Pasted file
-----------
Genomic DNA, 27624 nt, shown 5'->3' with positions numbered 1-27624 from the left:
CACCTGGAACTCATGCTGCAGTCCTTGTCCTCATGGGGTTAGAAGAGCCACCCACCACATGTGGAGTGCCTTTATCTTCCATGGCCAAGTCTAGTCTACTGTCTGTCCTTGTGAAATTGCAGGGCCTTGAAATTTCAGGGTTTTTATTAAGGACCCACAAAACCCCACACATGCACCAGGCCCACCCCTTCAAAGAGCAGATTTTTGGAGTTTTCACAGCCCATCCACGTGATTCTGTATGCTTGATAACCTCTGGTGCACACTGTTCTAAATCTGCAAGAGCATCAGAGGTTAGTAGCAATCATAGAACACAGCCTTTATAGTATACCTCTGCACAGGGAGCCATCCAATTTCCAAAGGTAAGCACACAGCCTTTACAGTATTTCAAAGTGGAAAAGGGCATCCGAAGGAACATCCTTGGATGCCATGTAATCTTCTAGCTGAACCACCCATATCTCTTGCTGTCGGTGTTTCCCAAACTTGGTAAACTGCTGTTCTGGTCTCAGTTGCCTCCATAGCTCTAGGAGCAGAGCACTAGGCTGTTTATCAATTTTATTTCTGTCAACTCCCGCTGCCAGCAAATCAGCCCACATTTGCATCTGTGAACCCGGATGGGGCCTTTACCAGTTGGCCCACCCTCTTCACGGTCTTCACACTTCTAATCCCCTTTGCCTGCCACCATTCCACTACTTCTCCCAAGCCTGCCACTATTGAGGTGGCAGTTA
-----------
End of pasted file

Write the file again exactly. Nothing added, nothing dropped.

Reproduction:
Genomic DNA, 27624 nt, shown 5'->3' with positions numbered 1-27624 from the left:
CACCTGGAACTCATGCTGCAGTCCTTGTCCTCATGGGGTTAGAAGAGCCACCCACCACATGTGGAGTGCCTTTATCTTCCATGGCCAAGTCTAGTCTACTGTCTGTCCTTGTGAAATTGCAGGGCCTTGAAATTTCAGGGTTTTTATTAAGGACCCACAAAACCCCACACATGCACCAGGCCCACCCCTTCAAAGAGCAGATTTTTGGAGTTTTCACAGCCCATCCACGTGATTCTGTATGCTTGATAACCTCTGGTGCACACTGTTCTAAATCTGCAAGAGCATCAGAGGTTAGTAGCAATCATAGAACACAGCCTTTATAGTATACCTCTGCACAGGGAGCCATCCAATTTCCAAAGGTAAGCACACAGCCTTTACAGTATTTCAAAGTGGAAAAGGGCATCCGAAGGAACATCCTTGGATGCCATGTAATCTTCTAGCTGAACCACCCATATCTCTTGCTGTCGGTGTTTCCCAAACTTGGTAAACTGCTGTTCTGGTCTCAGTTGCCTCCATAGCTCTAGGAGCAGAGCACTAGGCTGTTTATCAATTTTATTTCTGTCAACTCCCGCTGCCAGCAAATCAGCCCACATTTGCATCTGTGAACCCGGATGGGGCCTTTACCAGTTGGCCCACCCTCTTCACGGTCTTCACACTTCTAATCCCCTTTGCCTGCCACCATTCCACTACTTCTCCCAAGCCTGCCACTATTGAGGTGGCAGTTA